Pa. fire chief threatened over station's siren

Chief Lloyd Crago: "We don't want the fire siren to blow, but when it does, it means somebody needs us."


Tribune-Review

YOUNGWOOD, Pa. — Residents annoyed with Youngwood's emergency siren have been leaving anonymous threatening messages for the borough fire chief and other officials.

Fire Chief and Council President Lloyd Crago said he got a vulgar email about the siren on Oct. 5 at the fire department. A similar voicemail message was left at the department on Sunday. Crago would not provide details about the threatening messages, but said he has asked the state police to investigate.

Another email, questioning how often the siren blows, was sent via email to the borough building on Oct. 6. Crago said his father, Donald, the fire company president, had a run-in with a resident about the siren on a borough street on Saturday.

“We don't want people threatening us,” the fire chief said.

He defended the use of the siren that alerts firefighters to calls.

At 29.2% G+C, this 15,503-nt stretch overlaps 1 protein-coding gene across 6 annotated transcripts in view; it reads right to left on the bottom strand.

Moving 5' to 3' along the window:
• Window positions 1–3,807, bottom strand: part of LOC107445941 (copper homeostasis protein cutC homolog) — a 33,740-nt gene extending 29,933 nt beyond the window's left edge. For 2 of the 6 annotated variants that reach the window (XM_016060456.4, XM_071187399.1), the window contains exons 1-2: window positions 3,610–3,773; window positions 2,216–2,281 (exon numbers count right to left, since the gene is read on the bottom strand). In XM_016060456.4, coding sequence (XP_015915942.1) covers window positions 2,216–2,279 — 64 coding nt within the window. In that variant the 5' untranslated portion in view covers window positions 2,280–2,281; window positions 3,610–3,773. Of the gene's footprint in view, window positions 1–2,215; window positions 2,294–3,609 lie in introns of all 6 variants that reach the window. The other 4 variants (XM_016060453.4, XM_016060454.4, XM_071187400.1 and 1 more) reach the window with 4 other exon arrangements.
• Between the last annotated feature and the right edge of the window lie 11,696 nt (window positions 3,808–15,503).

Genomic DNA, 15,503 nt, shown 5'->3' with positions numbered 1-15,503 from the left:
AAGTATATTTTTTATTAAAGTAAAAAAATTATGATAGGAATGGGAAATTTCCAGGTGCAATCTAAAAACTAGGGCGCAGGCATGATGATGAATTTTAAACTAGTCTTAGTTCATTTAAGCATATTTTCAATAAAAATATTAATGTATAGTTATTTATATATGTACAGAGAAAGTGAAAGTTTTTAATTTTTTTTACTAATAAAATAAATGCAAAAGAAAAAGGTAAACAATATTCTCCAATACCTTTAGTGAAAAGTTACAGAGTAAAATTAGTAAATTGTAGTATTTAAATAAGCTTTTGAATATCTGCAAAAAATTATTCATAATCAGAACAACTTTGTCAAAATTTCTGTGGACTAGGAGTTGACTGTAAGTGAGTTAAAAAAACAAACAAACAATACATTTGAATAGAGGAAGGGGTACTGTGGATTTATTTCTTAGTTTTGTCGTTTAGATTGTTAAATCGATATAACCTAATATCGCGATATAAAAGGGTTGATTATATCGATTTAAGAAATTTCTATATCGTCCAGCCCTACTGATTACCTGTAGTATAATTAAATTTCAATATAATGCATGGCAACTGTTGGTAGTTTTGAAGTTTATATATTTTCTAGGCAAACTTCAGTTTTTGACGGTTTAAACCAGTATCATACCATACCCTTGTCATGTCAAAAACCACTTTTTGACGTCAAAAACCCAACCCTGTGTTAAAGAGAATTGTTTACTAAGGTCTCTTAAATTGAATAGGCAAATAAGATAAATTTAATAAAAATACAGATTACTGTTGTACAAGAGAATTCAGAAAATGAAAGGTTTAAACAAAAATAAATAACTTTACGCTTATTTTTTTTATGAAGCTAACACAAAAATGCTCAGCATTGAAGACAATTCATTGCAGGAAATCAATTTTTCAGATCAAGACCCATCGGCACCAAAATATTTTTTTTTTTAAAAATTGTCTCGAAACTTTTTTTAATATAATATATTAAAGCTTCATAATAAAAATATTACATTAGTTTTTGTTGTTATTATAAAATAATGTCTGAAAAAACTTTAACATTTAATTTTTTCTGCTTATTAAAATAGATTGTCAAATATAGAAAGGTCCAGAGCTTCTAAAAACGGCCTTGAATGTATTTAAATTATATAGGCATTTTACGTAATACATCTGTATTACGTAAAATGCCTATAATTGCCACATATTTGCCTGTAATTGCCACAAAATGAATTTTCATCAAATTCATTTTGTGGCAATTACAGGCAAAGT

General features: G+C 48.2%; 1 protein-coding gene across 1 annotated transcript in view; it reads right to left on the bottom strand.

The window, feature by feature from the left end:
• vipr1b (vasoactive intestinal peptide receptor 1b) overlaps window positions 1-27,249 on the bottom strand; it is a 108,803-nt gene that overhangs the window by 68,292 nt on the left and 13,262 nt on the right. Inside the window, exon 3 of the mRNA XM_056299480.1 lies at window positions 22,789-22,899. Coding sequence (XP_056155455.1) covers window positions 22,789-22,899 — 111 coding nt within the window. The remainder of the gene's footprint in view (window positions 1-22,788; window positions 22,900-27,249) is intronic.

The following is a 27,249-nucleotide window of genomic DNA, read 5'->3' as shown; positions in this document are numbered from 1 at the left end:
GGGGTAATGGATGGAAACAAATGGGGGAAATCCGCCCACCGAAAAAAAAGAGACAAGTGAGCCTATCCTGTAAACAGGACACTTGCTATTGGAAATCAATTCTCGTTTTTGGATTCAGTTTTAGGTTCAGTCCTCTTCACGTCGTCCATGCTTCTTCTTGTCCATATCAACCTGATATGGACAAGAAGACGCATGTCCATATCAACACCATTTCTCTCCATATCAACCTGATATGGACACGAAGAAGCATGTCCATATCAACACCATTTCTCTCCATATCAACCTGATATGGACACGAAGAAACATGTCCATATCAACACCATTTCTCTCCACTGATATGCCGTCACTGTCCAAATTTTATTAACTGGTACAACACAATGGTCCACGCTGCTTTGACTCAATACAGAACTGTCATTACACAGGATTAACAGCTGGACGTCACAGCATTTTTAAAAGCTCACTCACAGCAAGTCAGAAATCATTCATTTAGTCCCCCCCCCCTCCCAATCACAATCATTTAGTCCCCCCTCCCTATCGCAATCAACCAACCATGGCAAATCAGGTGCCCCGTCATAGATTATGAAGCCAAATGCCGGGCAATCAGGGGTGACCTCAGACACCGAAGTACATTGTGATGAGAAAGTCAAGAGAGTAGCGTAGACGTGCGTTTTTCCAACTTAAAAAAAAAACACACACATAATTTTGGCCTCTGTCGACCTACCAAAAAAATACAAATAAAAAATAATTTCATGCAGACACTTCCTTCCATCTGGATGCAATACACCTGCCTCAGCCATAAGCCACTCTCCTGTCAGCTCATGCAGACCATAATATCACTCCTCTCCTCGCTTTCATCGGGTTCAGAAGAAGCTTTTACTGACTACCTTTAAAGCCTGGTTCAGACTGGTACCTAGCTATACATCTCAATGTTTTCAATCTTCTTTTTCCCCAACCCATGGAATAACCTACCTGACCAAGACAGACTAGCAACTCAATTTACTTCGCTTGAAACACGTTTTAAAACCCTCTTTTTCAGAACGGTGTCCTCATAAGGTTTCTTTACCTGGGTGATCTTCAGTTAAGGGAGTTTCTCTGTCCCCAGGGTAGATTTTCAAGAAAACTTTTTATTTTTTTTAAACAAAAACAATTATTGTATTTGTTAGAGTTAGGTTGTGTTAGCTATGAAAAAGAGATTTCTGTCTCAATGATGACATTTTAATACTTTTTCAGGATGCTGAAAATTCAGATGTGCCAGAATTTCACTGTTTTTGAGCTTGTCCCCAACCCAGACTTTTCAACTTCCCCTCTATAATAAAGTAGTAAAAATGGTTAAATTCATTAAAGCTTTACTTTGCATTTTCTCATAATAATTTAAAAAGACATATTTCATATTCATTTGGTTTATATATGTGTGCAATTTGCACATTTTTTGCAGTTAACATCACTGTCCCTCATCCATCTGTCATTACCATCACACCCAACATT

“(Westmoreland County) 911 blows it when we have a fire call, not to wake people up in the middle of the night,” Crago said. “We don't want the fire siren to blow, but when it does, it means somebody needs us.”

Youngwood firefighters also are alerted to emergencies by cellphone, but Crago said that system is “not 100 percent” reliable. The siren alerts firefighters who are away from their cellphones, or when cellular service is out — as when a tornado ripped through Hempfield in 2011, he said.

Beyond that, the siren serves to alert motorists and residents that speeding emergency vehicles might be coming through the borough.

Crago said the department is going out on more calls, which may be the reason residents are becoming more aware of the siren. But it's not the first time the siren has generated angry, or criminal responses from residents.

In 2011, someone tampered with the siren on South Fourth Street and rendered it silent at least three times. No suspects were identified before the vandalism stopped.

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